Britain's Plan to Increase Productivity in the Next Five Years

1st December 2016

George Sakoulas

Today marks the day of the UK Parliaments last ever Autumn statement. The announcement by Phillip Hammond, Chancellor of the Exchequer, that autumn statements will be abolished was the final announcement of his speech in Parliament today. With the exception of a few “Westminster geeks”, however, this was not the most shocking or interesting announcement in Parliament today.

The UK’s biggest weakness

Productivity is one the biggest issue Britain’s economy is facing and a stain on our national statistics. Productivity in the UK is 8% less than Italy’s, 20% less than Germany and 30% less than France. The reason for these figures is that we work harder and produce less.

“Productivity = Average output per period / The total costs incurred or resources”

Productivity worldwide has been stifled since the financial crisis. For the UK to have such low productivity compared to other European countries means that the fraction to the right of the equal sign is bottom heavy compared to other countries. Phrased differently, the UK economy is less cost efficient than other economies, even some of the weaker ones. Mr. Hammond used these facts as a platform to voice how the UK does not invest enough in innovation, research and development.

National Productivity Investment Fund

The National Productivity Investment Fund (NPIF) aims to provide £23 billion in spending between 2017–18 and 2021–22. Though in today’s Autumn statement the details of how funds will be allocated for the period 2021–2022 were not included, £7 billion have been committed to that year, the allocation of the remaining £16 billion to be spent between 2017 and 2021 have been announced.

Portions of NPIF spending during its first 4 years

Investments include the biggest affordable house building programme since the 1970’s, resurfacing 80% of the strategic road network, the largest investment in railways since Victorian times, and prioritizing science and innovation spending. Research and development are the second highest investment but the Autumn statement does not go into great detail as to where and how this R&D will be conducted. Given the nature of many of the other investments as part of the NPIF, it is most likely that the spending on R&D will go into technology that will help facilitate the other areas of the Investment fund, such as next-gen vehicles and smart-sensor enhanced railways. Other synergies in the fund include £740 mil investment in 5G and fibre optic broadband.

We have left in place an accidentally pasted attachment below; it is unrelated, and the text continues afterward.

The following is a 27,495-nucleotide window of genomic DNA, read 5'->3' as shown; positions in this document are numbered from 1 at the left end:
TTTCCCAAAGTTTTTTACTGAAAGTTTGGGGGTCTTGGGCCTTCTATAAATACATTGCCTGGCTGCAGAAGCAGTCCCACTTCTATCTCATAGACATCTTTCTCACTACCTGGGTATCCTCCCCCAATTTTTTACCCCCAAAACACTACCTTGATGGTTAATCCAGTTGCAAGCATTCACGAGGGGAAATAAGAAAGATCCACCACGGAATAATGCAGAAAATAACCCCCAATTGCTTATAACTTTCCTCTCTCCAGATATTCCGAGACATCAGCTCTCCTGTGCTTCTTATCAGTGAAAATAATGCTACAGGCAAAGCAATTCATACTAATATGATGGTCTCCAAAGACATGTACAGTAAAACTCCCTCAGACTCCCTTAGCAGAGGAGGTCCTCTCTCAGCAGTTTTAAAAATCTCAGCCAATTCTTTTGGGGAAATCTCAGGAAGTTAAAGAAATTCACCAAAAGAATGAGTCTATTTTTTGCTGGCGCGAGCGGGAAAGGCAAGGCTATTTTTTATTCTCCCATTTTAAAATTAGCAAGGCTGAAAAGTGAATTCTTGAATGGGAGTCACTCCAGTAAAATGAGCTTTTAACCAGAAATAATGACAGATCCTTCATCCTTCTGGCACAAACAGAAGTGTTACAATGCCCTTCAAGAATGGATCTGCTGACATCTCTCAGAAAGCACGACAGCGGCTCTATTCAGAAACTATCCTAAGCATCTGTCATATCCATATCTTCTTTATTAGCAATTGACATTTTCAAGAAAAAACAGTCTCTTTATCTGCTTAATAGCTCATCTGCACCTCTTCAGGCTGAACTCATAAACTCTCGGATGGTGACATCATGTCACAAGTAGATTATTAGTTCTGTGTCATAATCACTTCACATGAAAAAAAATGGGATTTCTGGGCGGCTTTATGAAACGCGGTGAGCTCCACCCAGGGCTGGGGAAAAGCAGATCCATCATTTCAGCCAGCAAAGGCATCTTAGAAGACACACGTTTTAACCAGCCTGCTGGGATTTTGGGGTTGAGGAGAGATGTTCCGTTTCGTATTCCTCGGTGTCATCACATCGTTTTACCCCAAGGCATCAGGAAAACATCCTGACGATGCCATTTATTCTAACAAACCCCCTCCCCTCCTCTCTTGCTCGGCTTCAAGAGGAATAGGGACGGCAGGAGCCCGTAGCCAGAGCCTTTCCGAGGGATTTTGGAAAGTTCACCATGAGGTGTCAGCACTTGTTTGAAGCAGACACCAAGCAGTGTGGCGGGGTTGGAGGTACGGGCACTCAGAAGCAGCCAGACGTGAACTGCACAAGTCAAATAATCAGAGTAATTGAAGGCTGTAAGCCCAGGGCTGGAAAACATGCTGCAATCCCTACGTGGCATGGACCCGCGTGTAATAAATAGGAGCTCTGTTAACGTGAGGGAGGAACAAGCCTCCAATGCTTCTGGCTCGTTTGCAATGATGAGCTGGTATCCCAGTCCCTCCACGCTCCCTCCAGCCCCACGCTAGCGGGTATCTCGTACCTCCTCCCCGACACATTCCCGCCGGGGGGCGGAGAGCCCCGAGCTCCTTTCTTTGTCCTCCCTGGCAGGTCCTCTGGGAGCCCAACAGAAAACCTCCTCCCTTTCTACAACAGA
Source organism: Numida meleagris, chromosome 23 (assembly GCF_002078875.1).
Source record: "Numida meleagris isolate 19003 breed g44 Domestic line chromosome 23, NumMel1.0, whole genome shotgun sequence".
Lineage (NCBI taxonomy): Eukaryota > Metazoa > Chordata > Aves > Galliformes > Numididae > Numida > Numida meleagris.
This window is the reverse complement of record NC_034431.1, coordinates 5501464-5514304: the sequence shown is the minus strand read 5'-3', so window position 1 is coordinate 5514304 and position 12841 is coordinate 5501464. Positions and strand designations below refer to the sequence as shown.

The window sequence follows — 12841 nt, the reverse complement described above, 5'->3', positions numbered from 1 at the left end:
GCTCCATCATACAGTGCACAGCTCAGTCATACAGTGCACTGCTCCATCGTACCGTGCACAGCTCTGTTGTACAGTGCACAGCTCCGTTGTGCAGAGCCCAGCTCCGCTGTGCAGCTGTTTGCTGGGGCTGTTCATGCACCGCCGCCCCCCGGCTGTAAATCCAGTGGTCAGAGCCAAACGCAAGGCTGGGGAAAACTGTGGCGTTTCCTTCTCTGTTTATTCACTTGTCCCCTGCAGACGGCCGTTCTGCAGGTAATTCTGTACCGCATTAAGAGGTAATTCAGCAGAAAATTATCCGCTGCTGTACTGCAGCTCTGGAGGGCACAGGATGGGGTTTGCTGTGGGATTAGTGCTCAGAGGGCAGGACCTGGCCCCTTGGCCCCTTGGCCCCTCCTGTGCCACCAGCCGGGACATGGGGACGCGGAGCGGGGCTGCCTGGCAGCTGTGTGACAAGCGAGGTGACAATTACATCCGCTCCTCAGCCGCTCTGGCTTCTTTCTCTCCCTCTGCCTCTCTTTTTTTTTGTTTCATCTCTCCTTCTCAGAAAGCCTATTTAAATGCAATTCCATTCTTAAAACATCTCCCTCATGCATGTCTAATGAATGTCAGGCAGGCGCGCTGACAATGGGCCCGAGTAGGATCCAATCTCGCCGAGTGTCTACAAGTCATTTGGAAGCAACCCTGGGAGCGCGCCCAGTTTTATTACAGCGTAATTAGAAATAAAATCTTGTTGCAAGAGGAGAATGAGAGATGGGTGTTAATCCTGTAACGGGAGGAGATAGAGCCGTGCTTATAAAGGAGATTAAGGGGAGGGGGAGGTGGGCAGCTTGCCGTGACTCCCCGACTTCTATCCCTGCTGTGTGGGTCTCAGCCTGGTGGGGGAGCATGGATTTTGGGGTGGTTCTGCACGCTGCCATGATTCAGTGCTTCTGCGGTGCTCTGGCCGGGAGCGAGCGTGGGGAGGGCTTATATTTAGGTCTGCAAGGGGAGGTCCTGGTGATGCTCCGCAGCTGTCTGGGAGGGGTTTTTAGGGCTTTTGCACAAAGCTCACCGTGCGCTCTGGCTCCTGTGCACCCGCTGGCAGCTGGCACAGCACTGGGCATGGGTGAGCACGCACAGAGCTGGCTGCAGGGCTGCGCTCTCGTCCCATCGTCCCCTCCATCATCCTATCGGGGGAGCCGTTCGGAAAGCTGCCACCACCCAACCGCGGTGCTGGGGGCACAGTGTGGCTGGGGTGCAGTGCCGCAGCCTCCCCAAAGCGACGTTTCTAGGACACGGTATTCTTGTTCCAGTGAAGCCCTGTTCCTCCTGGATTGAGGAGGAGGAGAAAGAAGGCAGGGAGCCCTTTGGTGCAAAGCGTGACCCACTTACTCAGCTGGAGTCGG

Breakdown of NPIF Transport spending during first 4 years

Further announcements on a £2 billion pounds investment into new technology to boost productivity will be announced on Monday. These changes will be combined with policy changes aimed at making it feasible for SME’s to be sustainable without having to be bought out by larger companies, making multinationals pay more tax on years that were more profitable and less tax on years where profits were lower and making lending by multinationals in the UK conditional. The ultimate goal is to make the UK more productive and attractive for businesses both large and small.

Mr. Hammond also used the phrase “JAM’s” to classify a segment of the population which is “Just about managing”. JAM’s are people who are unable to save up because they are spending everything they earn or are out of employment and living on savings. Changes to policy like a cancellation in fuel duty rise for the seventh year in a row, free childcare hours will be doubled and the availability of a new market leading savings bond are all aimed at improving the outlook for people living and working in Britain.

The fund will elevate the total spending on housing, economic infrastructure and R&D to £170 billion over the next 5 years. The full Autumn Statement is available at


Link to the original article on Medium